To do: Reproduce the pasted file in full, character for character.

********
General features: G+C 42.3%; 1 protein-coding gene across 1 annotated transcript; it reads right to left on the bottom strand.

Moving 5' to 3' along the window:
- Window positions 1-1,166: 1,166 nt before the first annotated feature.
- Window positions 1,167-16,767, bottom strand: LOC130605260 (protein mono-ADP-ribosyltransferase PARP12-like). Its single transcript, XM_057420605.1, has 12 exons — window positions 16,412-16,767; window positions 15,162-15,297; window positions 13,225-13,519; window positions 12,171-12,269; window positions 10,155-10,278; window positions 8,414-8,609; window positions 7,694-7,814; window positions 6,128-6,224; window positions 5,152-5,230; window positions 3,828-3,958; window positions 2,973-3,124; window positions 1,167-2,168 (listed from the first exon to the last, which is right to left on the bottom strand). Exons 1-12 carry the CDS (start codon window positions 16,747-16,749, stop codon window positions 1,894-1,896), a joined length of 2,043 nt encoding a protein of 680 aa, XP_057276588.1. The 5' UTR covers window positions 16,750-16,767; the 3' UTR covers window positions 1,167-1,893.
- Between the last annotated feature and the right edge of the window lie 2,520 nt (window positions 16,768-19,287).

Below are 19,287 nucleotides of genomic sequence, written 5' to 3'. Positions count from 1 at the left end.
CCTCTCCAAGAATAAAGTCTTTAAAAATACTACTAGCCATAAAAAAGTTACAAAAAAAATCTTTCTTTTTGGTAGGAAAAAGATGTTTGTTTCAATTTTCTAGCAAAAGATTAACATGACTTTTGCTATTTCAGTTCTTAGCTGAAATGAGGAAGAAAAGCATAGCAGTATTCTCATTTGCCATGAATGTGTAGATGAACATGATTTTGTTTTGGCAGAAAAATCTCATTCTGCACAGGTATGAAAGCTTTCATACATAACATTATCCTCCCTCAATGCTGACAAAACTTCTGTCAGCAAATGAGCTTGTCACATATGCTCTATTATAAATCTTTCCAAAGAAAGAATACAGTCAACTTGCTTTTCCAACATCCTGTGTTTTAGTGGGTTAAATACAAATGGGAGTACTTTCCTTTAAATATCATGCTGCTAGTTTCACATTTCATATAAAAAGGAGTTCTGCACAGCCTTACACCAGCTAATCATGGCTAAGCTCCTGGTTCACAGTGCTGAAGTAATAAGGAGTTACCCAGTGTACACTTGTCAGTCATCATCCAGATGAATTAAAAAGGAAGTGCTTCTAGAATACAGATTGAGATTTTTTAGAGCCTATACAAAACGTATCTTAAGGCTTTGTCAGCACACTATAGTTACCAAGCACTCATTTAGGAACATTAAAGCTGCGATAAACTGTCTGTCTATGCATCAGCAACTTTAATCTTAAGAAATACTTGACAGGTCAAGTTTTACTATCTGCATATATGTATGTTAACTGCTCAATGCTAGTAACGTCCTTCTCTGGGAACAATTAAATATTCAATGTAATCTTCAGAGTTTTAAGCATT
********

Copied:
General features: G+C 42.3%; 1 protein-coding gene across 1 annotated transcript; it reads right to left on the bottom strand.

Moving 5' to 3' along the window:
- Window positions 1-1,166: 1,166 nt before the first annotated feature.
- Window positions 1,167-16,767, bottom strand: LOC130605260 (protein mono-ADP-ribosyltransferase PARP12-like). Its single transcript, XM_057420605.1, has 12 exons — window positions 16,412-16,767; window positions 15,162-15,297; window positions 13,225-13,519; window positions 12,171-12,269; window positions 10,155-10,278; window positions 8,414-8,609; window positions 7,694-7,814; window positions 6,128-6,224; window positions 5,152-5,230; window positions 3,828-3,958; window positions 2,973-3,124; window positions 1,167-2,168 (listed from the first exon to the last, which is right to left on the bottom strand). Exons 1-12 carry the CDS (start codon window positions 16,747-16,749, stop codon window positions 1,894-1,896), a joined length of 2,043 nt encoding a protein of 680 aa, XP_057276588.1. The 5' UTR covers window positions 16,750-16,767; the 3' UTR covers window positions 1,167-1,893.
- Between the last annotated feature and the right edge of the window lie 2,520 nt (window positions 16,768-19,287).

Below are 19,287 nucleotides of genomic sequence, written 5' to 3'. Positions count from 1 at the left end.
CCTCTCCAAGAATAAAGTCTTTAAAAATACTACTAGCCATAAAAAAGTTACAAAAAAAATCTTTCTTTTTGGTAGGAAAAAGATGTTTGTTTCAATTTTCTAGCAAAAGATTAACATGACTTTTGCTATTTCAGTTCTTAGCTGAAATGAGGAAGAAAAGCATAGCAGTATTCTCATTTGCCATGAATGTGTAGATGAACATGATTTTGTTTTGGCAGAAAAATCTCATTCTGCACAGGTATGAAAGCTTTCATACATAACATTATCCTCCCTCAATGCTGACAAAACTTCTGTCAGCAAATGAGCTTGTCACATATGCTCTATTATAAATCTTTCCAAAGAAAGAATACAGTCAACTTGCTTTTCCAACATCCTGTGTTTTAGTGGGTTAAATACAAATGGGAGTACTTTCCTTTAAATATCATGCTGCTAGTTTCACATTTCATATAAAAAGGAGTTCTGCACAGCCTTACACCAGCTAATCATGGCTAAGCTCCTGGTTCACAGTGCTGAAGTAATAAGGAGTTACCCAGTGTACACTTGTCAGTCATCATCCAGATGAATTAAAAAGGAAGTGCTTCTAGAATACAGATTGAGATTTTTTAGAGCCTATACAAAACGTATCTTAAGGCTTTGTCAGCACACTATAGTTACCAAGCACTCATTTAGGAACATTAAAGCTGCGATAAACTGTCTGTCTATGCATCAGCAACTTTAATCTTAAGAAATACTTGACAGGTCAAGTTTTACTATCTGCATATATGTATGTTAACTGCTCAATGCTAGTAACGTCCTTCTCTGGGAACAATTAAATATTCAATGTAATCTTCAGAGTTTTAAGCATT